The familiar theory that if a family is newly rich it can, given time, acquire polish, manners, and contacts, which make up for high social standing," 38 should, perhaps, be qualified somewhat. The necessary quantity of wealth requisite to entrace into classes considerably higher than one's own (such as might come to a miner who make a big strike or to a farmer who becomes rich from oil) is subject to dissipation even before the end of one lifetime. Furthermore, the necessary self-discipline, such as is required in turning over the children to trained governesses, is frequently lacking.

Research has shown * that successful and wealthy men in Virginia send their children either to private schools and colleges, or, if self-made, they sometimes let them take business courses in the local high school and do as their fathers did: start at the bottom. One son is given associative contacts; the other is assured that industry will suffice for success. Fathers of traditional social status, choosing the former approach, are generally more practiced in the arts of winning and keeping social status than are fathers, themselves self-made, who start their sons where they started. However, the wiser men of new success ape the habits of families of long high social standing. Their material success becomes incorporated, then, into the social class system.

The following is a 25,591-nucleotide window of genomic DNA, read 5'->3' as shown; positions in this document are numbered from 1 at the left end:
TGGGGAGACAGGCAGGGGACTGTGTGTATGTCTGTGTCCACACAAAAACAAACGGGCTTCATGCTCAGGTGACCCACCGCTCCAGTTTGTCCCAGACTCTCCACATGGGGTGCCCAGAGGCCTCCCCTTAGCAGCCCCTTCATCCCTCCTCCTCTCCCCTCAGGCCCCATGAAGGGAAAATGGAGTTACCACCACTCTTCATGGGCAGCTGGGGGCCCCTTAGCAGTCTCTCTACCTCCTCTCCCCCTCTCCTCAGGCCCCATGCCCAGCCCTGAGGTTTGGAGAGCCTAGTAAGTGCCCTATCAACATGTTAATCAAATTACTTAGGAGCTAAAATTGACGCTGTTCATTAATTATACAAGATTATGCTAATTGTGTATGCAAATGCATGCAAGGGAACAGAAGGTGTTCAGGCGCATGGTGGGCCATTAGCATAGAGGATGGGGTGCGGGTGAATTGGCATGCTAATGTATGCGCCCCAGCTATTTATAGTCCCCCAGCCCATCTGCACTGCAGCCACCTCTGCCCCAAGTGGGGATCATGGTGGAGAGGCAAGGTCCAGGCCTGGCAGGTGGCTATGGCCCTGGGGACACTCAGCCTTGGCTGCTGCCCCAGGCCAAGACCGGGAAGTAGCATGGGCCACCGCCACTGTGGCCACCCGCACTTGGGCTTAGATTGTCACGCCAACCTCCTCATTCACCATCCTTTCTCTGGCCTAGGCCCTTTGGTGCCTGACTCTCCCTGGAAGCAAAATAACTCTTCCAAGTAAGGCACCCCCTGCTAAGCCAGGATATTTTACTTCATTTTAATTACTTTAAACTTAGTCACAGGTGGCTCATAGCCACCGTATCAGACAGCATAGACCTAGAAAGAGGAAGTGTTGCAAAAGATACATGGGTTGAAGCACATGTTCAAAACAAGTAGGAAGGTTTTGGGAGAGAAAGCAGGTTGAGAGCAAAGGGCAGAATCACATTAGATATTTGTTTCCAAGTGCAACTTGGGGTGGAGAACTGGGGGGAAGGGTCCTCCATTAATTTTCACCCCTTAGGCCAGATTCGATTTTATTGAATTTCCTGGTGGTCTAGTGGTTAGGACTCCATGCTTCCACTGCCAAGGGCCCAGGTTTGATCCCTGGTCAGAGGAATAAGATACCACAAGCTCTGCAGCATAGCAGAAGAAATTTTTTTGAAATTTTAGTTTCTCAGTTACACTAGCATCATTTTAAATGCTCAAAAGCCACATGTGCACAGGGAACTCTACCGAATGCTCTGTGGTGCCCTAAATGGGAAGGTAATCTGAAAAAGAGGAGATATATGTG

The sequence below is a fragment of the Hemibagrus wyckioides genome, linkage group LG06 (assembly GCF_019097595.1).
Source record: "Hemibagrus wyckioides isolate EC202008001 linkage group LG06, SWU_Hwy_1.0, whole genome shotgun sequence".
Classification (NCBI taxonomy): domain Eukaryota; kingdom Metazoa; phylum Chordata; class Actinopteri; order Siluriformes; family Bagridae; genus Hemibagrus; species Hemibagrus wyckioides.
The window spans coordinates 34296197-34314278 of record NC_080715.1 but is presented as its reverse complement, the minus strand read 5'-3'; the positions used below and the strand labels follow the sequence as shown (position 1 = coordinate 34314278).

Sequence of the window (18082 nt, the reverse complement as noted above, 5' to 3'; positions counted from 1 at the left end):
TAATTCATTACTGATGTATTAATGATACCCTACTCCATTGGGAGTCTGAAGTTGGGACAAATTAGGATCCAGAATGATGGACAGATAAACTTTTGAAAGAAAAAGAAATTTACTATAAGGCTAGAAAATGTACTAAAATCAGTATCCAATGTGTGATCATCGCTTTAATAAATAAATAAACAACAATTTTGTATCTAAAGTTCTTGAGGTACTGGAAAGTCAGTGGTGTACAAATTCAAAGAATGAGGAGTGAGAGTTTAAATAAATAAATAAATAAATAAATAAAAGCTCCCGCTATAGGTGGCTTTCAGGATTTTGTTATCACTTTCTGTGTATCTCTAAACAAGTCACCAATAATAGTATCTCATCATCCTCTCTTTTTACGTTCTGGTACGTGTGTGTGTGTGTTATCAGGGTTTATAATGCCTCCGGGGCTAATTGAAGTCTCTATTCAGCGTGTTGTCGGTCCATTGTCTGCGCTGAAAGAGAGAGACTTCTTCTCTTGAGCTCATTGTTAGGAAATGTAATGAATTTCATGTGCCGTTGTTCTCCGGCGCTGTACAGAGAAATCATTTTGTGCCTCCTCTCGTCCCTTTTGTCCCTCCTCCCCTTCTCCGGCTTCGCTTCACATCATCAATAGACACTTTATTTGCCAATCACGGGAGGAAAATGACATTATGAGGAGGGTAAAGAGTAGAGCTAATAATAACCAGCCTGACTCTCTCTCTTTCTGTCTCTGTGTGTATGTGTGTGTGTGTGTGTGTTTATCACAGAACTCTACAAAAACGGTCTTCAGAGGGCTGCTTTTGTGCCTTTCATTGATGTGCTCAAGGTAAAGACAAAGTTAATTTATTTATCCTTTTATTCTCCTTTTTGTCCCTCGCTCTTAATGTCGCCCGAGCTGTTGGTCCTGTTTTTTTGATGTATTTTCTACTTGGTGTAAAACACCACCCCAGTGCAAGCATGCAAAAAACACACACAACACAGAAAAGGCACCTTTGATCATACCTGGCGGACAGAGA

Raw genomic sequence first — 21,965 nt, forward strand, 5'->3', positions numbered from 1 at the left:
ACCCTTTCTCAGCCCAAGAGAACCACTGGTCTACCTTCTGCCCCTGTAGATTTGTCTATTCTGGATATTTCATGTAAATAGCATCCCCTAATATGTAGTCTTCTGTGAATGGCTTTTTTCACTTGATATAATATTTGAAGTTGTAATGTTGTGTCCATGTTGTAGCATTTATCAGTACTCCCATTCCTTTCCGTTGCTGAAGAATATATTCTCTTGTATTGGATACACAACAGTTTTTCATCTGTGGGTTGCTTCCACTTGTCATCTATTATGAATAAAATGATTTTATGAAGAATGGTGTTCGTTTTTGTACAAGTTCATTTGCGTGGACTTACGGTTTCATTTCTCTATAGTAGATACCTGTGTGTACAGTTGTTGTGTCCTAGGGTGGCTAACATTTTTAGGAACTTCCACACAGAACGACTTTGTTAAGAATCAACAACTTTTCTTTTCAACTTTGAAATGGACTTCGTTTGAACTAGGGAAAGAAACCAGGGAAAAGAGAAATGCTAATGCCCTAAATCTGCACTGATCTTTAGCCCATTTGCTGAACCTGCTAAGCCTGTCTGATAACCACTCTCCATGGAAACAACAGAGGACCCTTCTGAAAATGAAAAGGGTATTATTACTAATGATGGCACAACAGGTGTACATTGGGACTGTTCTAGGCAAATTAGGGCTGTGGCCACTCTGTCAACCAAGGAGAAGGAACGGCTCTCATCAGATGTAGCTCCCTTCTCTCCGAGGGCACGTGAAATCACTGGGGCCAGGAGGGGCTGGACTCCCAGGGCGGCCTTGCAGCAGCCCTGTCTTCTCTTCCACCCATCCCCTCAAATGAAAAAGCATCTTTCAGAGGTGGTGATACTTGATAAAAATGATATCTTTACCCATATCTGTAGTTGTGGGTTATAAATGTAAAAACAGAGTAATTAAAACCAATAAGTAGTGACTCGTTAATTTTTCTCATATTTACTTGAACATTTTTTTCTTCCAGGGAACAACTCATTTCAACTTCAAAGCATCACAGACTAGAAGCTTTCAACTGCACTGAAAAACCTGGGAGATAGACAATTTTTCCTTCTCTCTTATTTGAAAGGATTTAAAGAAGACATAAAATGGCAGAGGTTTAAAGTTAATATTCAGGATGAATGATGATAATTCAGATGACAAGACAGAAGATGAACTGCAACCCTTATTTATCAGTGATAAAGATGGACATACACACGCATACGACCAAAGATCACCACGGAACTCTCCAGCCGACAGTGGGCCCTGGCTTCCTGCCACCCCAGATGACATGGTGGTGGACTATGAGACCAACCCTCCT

Social status, even the retention of social status, is never purchased outright. It is earned. Time, effort, patience, careful planning, and money are the price. Mere pride, hauteur, never suffices to obtain social prestige. The real cost is unending contact: seeing, greeting, meeting people. Social life is a treadmill from which there is no rest; the people are really hard at work carrying out its obligations. 39 "A leisure class always gives great attention to the arts of social intercourse," says Ross. 40 But the classes who spend their days in active work are also attentive to their social obligations. Clubs, committees, teas, drinking parties, all consume precious leisure hours. Workers' wives, too, rise early and clean the house; for when visitors come, there must be a neat place in which to sit. And the hostess, even on such an informal occasion, has thought of her personal appearance.

Wealth and social status resolve themselves, in so far as they are allied to each other, then, into the following interrelationships: (1) New wealth is more accessible to families of high and middle class standing than to families of low status. (2) Families of low standing which succeed in acquiring great of medium wealth may, sometimes, with great care and good luck, move into classes much higher than their former position. When this has been accomplished, their wealth belongs henceforth to that higher social class. However, this can happen only when (a) property and riches are not carefully controlled and monopolized by the middle and upper middle class families, and (b) where the social class structure condescends to admit shifting of status through the display of pecuniary strength.

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38. Marshall, op. cit., p.60

* See Appendix III.

39. C.W. Nicholls, The 469 Ultra-Fashionables of America (New York, 1912) pp. 10-12.

40. Edward Alsworth Ross, The Outlines of Sociology (New York, 1933) p. 296.